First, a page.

15. A Bioluminescent 3CLPro Activity Assay to Monitor SARS-CoV-2 Replication and Identify Inhibitors
    Authors: C Mathieu, F Touret, C Jacquemin, YL Janin, A Nougairède, M Brailly, M Mazelier, D Décimo, V Vasseur, A Hans, JC Valle-Casu, X de Lamball, B Horvat, P André, M Si-Tahar, V Lotteau, PO Vidalain
    Viruses, 2021;13(9):.  2021
  16. Organoid-based drug screening reveals neddylation as therapeutic target for malignant rhabdoid tumors
    Authors: C Calandrini, SR van Hooff, I Paassen, D Ayyildiz, S Derakhshan, MEM Dolman, KPS Langenberg, M van de Ven, C de Heus, N Liv, M Kool, RR de Krijger, GAM Tytgat, MM van den He, JJ Molenaar, J Drost
    Cell Reports, 2021;36(8):109568.  2021
  17. Sox9EGFP defines biliary epithelial heterogeneity downstream of Yap activity
    Authors: DY Tulasi, DM Castaneda, K Wager, CB Hogan, KP Alcedo, JR Raab, AD Gracz
    Cellular and Molecular Gastroenterology and Hepatology, 2021;0(0):.  2021
  18. Culture and analysis of kidney tubuloids and perfused tubuloid cells-on-a-chip
    Authors: L Gijzen, FA Yousef Yen, F Schutgens, MK Vormann, CME Ammerlaan, A Nicolas, D Kurek, P Vulto, MB Rookmaaker, HL Lanz, MC Verhaar, H Clevers
    Nature Protocols, 2021;0(0):.  2021
  19. Inhibition of mitochondrial function by metformin increases glucose uptake, glycolysis and GDF-15 release from intestinal cells
    Authors: M Yang, T Darwish, P Larraufie, D Rimmington, I Cimino, DA Goldspink, B Jenkins, A Koulman, CA Brighton, M Ma, BYH Lam, AP Coll, S O'Rahilly, F Reimann, FM Gribble
    Scientific Reports, 2021;11(1):2529.  2021
  20. Single-cell derived tumor organoids display diversity in HLA class I peptide presentation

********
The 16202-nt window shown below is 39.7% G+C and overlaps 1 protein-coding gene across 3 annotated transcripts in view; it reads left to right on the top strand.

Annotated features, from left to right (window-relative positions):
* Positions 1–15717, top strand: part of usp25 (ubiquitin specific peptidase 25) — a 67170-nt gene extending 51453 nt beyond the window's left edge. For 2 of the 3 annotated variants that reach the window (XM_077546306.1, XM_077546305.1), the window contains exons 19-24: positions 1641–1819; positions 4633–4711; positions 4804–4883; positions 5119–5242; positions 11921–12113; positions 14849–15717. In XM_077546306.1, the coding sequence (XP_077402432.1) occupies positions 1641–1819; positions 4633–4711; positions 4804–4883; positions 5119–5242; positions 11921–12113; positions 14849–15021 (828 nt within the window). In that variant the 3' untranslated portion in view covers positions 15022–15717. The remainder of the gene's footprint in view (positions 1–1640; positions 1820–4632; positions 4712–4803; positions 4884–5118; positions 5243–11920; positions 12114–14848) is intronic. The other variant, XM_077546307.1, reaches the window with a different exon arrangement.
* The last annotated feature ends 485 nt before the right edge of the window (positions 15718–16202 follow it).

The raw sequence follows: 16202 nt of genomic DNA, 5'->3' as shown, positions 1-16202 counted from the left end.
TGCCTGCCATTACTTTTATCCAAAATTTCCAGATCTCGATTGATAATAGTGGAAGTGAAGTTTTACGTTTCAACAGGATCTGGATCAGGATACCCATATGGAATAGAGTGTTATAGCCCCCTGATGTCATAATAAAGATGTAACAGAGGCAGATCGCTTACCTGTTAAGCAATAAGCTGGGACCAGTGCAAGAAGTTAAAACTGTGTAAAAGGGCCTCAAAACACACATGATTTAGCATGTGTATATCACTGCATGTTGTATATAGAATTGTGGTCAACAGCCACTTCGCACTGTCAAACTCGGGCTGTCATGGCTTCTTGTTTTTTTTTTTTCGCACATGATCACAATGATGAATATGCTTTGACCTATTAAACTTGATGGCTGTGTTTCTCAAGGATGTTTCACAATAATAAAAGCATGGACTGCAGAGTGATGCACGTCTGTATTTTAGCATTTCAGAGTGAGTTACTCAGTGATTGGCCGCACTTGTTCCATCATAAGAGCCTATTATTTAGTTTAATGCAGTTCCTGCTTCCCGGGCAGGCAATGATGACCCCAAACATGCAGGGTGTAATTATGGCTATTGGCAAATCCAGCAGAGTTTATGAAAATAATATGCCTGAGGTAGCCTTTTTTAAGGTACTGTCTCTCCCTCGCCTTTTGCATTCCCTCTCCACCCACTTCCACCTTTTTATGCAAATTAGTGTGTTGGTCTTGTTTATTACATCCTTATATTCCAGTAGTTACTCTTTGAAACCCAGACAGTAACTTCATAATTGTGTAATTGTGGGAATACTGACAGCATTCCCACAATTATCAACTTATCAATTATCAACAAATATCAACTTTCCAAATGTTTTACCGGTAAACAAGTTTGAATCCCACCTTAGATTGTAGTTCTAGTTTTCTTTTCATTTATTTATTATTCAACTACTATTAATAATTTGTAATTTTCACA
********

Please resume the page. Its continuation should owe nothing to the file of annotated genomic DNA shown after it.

Authors: LC Demmers, K Kretzschma, A Van Hoeck, YE Bar-Epraïm, HWP van den To, M Koomen, G van Son, J van Gorp, A Pronk, N Smakman, E Cuppen, H Clevers, AJR Heck, W Wu
    Nat Commun, 2020;11(1):5338.  2020
  21. An organoid biobank for childhood kidney cancers that captures disease and tissue heterogeneity
    Authors: C Calandrini, F Schutgens, R Oka, T Margaritis, T Candelli, L Mathijsen, C Ammerlaan, RL van Inevel, S Derakhshan, S de Haan, E Dolman, P Lijnzaad, L Custers, H Begthel, HHD Kerstens, LL Visser, M Rookmaaker, M Verhaar, GAM Tytgat, P Kemmeren, RR de Krijger, R Al-Saadi, K Pritchard-, M Kool, AC Rios, MM van den He, JJ Molenaar, R van Boxtel, FCP Holstege, H Clevers, J Drost
    Nat Commun, 2020;11(1):1310.  2020
  22. Slug-expressing mouse prostate epithelial cells have increased stem cell potential
    Authors: Z Kahounová, J Remšík, R Fedr, J Bouchal, A Mi?ková, E Slabáková, L Binó, A Hampl, K Sou?ek
    Stem Cell Res, 2020;46(0):101844.  2020
  23. Functional Radiogenetic Profiling Implicates ERCC6L2 in Non-homologous End Joining
    Authors: P Francica, M Mutlu, VA Blomen, C Oliveira, Z Nowicka, A Trenner, NM Gerhards, P Bouwman, E Stickel, ML Hekkelman, L Lingg, I Klebic, M van de Ven, R de Korte-G, D Howald, J Jonkers, AA Sartori, W Fendler, JR Chapman, T Brummelkam, S Rottenberg
    Cell Rep, 2020;32(8):108068.  2020
  24. Patient-derived oral mucosa organoids as an in vitro model for methotrexate induced toxicity in pediatric acute lymphoblastic leukemia
    Authors: E Driehuis, N Oosterom, SG Heil, IB Muller, M Lin, S Kolders, G Jansen, R de Jonge, R Pieters, H Clevers, MM van den He